Customers love promos, discounts, and freebies. The best place to promote these things is in the entrance – without blocking the walkway, of course. Let the customers see their favorite products on sale even before they enter the store. If this kind of design continues, the customers will be conditioned to glance at your store to check out the latest sale promos and discounts your store offers. If not, an eye-catching display will also do, especially one that goes well with the season.

Maintain a neat store.

If the surroundings of your store is not appealing, customers will not be drawn to purchase, not to mention even enter the shop. Designers stated that space equates luxury. Displaying one item in the center aisle connotes a specialised feel for it. Besides, customers have a lot of things going on in their busy schedules, a cluttered store will only make them more annoyed.

Arrange the products properly.

It is a basic knowledge to keep products in the same category near each other. Otherwise, have a sales person ready to assist whenever a customer finds it hard to look for a product. Did you know that according to one study in consumer shopping patterns, an average of 20 percent of merchandise is missed when aisles are long. So, the better way to arrange is to create breaks and breathing space. Also make sure, that by the end of each aisle, there is something interesting for the customers to check out.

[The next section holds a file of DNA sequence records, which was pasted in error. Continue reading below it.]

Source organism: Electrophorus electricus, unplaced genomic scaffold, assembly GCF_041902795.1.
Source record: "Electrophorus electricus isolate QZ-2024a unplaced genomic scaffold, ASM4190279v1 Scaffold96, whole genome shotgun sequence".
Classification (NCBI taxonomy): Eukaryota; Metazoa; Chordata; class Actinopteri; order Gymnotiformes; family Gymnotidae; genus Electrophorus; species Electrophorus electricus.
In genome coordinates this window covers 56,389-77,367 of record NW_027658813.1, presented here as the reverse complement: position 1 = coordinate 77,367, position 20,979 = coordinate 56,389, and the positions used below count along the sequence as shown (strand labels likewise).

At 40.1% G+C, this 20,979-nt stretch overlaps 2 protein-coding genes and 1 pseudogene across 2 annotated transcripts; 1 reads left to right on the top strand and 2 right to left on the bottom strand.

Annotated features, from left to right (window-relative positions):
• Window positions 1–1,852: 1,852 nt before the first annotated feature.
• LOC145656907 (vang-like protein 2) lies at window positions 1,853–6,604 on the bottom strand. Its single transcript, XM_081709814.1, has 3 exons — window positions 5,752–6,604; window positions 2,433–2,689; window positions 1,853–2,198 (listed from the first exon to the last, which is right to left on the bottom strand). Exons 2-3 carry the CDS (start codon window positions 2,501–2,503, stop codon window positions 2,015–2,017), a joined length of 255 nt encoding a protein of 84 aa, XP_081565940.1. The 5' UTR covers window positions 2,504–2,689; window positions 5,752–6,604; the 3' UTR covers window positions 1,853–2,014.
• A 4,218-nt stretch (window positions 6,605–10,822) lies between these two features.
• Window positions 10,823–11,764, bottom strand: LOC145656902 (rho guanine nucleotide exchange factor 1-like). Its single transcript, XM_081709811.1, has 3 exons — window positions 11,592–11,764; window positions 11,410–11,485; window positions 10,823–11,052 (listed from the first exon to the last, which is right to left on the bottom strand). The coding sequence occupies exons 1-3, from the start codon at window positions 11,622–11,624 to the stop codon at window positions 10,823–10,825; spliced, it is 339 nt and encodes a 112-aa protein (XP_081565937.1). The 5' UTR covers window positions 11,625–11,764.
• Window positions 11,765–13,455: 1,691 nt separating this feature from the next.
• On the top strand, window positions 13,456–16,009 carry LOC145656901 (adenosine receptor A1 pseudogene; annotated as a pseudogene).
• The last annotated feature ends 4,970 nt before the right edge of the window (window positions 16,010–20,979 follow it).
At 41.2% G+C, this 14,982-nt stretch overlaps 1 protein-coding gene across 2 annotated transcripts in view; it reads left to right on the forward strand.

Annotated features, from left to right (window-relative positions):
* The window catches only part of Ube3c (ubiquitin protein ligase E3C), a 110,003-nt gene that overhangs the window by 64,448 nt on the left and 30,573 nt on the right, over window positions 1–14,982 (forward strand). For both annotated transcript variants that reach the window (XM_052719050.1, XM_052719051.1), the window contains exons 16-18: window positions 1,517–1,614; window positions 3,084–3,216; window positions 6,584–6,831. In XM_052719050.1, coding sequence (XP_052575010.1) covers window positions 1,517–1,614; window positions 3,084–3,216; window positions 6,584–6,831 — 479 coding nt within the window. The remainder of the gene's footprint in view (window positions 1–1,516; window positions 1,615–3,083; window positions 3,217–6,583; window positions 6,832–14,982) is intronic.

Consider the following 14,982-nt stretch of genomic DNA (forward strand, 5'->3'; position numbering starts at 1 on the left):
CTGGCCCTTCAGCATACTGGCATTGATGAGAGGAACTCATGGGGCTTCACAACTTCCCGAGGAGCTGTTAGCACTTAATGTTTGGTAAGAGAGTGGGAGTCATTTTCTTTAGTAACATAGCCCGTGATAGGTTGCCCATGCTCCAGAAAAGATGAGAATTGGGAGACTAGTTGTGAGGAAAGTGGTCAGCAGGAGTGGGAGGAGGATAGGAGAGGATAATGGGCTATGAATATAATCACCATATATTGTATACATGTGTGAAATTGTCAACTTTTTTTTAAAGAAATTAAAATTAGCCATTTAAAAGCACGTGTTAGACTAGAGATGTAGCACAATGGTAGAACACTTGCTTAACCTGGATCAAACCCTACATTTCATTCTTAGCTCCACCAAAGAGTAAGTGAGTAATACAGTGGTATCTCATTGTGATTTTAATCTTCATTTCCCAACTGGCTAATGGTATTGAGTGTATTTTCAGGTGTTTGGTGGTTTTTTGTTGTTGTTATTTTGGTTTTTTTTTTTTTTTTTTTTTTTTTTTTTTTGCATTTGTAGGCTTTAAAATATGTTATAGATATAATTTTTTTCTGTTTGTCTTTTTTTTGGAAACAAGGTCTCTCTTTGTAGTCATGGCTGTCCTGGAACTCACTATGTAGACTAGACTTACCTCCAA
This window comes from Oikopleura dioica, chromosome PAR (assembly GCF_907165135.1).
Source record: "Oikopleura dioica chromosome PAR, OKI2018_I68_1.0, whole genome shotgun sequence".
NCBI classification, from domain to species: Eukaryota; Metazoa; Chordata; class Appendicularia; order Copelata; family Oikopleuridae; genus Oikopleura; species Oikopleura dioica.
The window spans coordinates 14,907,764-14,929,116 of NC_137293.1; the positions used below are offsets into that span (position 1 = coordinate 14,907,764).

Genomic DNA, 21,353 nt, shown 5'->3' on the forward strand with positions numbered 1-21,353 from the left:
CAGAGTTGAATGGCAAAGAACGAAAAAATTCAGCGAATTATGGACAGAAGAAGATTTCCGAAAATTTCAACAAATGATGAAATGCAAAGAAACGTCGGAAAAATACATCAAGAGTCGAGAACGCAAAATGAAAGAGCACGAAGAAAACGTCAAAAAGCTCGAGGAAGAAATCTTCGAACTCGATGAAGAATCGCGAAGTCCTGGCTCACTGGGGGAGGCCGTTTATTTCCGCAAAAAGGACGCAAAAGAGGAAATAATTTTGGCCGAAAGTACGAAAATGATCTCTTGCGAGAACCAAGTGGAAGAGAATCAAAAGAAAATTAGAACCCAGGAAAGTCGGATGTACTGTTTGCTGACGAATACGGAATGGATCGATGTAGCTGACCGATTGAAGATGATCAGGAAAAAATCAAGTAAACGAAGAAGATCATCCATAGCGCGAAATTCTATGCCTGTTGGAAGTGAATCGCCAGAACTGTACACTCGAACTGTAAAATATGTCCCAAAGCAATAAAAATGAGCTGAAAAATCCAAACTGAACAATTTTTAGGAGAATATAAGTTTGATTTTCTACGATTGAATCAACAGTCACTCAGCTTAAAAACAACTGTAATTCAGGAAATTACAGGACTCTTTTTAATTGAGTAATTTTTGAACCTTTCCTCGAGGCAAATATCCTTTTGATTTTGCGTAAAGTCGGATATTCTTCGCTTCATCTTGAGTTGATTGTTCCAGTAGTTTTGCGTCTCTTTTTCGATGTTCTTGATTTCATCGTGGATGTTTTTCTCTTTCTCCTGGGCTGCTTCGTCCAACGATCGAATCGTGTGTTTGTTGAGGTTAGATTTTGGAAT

Hire fast, friendly, and accommodating staff.

Bad manners can cost you a lot. As previously mentioned, it will not only be one lost sale but also subsequent decrease of sales as customers spread the news about their experience with you. A reliable sales person can offset the flaws inside the store since he/she can provide the necessary human touch people are looking for when shopping. It is easier to talk to a trusted personnel rather than to scour the whole store for the right merchandise.

Have a proper shop fit out.

To achieve a desirable store layout and design, leave it to the experts. Proper shopfitting can go a long way for businesses. Not only it will provide the appropriate design for the store, but also give functionality for the employees and customers.

What will happen if you don’t provide store convenience?

Almost 17 years ago, Kurt Salmon Associates conducted a survey, the result is that half (56%) of the customers/respondents said that they have lesser leisure time than in the previous years. To this day, with the changes in technology, economics, and lifestyle, people have their hands full that buying something can simply mean tapping on their handheld devices. This lessens the hassle in their daily struggles. Not that it can be less costly, but also saves time and effort. Technology is surely changing the customer shopping experience. If physical stores are not improved, then perhaps it is likely that consumers will opt for the easier and faster way to transact.

 

Sources:

http://sloanreview.mit.edu/article/attention-retailers-how-convenient-is-your-convenience-strategy/
http://www.nacsonline.com/Research/FactSheets/ScopeofIndustry/Pages/Convenience.aspx
http://www.entrepreneur.com/article/223808
http://www.convenienceguru.com/newsshow.asp?int_id=1
http://www.cbsnews.com/news/12-ways-to-annoy-a-customer/